Page 457 - Week 02 - Tuesday, 10 February 2009

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Tuesday, 10 February 2009

MR SPEAKER (Mr Rattenbury) took the chair at 10 am, made a formal recognition that the Assembly was meeting on the lands of the traditional owners, and asked members to stand in silence and pray or reflect on their responsibilities to the people of the Australian Capital Territory.

Victorian bushfire disaster

Motion of condolence

MR STANHOPE (Ginninderra—Chief Minister, Minister for Transport, Minister for Territory and Municipal Services, Minister for Business and Economic Development, Minister for Indigenous Affairs and Minister for the Arts and Heritage): I move:

That this Assembly expresses its profound sorrow at the devastating loss of life and property in the bushfires in Victoria and offers its heartfelt sympathy and condolences to the families and friends of the many victims of this tragedy.

Today we are forced to search for words unnatural enough and exclusive enough to convey the scale of the calamity that befell Victoria over the weekend. The regular words we use to describe shocking events are not equal to this one. By the most brutal of measures, human loss of life, the weekend fires in Victoria constitute the worst natural disaster in our national memory. As humans, that is how we inevitably do measure disaster—by their human cost. And, as we know, the human cost is not just a mortal cost tallied by lives lost, but a cost measured also by ongoing trauma, psychological hurt, grief and even, paradoxically, the guilt sometimes felt by those left standing. But while we might not be able to easily find words particular enough or unconventional enough to describe our reaction to Victoria’s horror, we can condole and we can offer our support.

While our thoughts are with the thousands of Victorians most directly affected by this catastrophe, we must also keep some small corner of our sympathy, some chink of our hearts, here at home, for those Canberrans whose wounds will have been reopened by the headlines and the television news of recent days. We should check on our neighbours, phone affected relatives and friends and be sensitive and ready with our empathy for those who may find themselves reliving the events of 2003.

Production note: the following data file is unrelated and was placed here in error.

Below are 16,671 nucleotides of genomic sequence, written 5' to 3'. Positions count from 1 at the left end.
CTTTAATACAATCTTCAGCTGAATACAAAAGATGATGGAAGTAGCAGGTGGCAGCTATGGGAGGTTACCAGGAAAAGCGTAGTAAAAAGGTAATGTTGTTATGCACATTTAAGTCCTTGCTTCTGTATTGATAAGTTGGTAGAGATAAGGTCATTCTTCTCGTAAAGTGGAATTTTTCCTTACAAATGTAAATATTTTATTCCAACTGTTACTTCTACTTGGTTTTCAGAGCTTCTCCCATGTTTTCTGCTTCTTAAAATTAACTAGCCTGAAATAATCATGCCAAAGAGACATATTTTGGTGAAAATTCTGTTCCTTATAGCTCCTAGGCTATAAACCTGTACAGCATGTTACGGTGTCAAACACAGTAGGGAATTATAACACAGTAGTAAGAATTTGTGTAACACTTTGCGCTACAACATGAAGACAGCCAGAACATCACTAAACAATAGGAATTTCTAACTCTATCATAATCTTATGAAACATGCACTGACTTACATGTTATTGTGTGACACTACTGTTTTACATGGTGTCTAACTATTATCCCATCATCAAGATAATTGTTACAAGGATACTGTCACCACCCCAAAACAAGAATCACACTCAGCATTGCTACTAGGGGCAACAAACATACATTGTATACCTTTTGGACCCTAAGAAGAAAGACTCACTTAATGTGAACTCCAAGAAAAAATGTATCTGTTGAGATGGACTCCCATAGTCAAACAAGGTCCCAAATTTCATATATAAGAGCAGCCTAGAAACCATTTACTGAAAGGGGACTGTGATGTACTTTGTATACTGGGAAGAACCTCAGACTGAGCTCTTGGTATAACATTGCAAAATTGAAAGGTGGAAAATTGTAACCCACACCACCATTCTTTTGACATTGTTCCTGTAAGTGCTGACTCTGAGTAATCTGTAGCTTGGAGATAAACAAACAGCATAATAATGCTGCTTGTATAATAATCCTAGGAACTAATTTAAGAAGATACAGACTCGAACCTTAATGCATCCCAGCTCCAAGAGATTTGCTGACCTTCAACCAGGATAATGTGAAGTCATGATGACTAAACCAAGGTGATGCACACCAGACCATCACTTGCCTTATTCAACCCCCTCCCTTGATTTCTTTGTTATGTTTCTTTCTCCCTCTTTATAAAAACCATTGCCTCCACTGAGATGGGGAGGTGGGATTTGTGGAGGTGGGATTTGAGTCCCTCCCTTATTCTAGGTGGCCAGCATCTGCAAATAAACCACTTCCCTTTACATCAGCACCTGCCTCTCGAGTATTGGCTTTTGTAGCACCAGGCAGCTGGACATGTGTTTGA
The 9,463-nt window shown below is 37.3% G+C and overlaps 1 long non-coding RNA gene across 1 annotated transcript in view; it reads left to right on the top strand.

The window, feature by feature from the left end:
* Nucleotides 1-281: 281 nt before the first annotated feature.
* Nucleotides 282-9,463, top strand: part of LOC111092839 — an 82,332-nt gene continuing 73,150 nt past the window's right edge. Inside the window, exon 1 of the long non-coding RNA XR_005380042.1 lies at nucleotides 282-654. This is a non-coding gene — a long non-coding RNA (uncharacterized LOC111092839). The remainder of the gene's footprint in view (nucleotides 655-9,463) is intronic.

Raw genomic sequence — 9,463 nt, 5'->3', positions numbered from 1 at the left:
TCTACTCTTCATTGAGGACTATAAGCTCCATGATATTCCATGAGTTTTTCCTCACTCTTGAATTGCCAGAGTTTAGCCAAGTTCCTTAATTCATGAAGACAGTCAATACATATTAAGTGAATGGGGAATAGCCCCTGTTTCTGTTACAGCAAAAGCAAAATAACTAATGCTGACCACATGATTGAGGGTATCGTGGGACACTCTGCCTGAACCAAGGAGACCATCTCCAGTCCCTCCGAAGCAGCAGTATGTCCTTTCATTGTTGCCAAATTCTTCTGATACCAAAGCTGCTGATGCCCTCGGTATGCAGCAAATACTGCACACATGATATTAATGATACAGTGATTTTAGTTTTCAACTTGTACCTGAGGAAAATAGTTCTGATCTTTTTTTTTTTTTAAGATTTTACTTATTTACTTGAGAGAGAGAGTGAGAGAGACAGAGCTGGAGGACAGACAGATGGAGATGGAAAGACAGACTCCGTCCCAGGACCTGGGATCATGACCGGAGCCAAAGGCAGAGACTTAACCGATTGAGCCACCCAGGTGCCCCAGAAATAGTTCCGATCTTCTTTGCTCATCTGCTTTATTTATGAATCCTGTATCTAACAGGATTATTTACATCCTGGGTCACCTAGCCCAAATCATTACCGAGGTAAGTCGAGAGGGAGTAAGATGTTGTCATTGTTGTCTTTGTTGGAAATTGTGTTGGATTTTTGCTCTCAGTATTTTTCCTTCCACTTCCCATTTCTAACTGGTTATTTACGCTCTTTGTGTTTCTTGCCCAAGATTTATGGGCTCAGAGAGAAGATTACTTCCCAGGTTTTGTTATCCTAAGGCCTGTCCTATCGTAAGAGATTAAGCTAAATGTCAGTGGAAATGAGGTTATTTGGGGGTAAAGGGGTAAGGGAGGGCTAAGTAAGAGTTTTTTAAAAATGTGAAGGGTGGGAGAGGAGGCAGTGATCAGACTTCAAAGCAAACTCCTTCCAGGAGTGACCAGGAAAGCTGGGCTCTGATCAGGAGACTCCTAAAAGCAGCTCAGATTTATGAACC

We make our home on a continent that is not always kind, not always gentle. Most of the time, we congratulate ourselves that we have adapted our way of life to her moods and her demands or perhaps that we have adapted the land to our moods and our own demands. Events such as those of the weekend remind us how delicate is the balance we have struck: at the southern extreme of our mainland, there are fires of unimaginable intensity and destructiveness; at the northern extreme, a monsoon trough leaves towns isolated by floodwater.

Nowhere, perhaps, was the reminder of our delicate relationship with our homeland more starkly stated than in one small Victorian town where 15 per cent of the population died in the bushfires—loss on a scale that we associate with war, not peace. The experience of this town was replicated on a lesser scale in others—hundreds of families bereft, dozens of small communities verging on physical obliteration.

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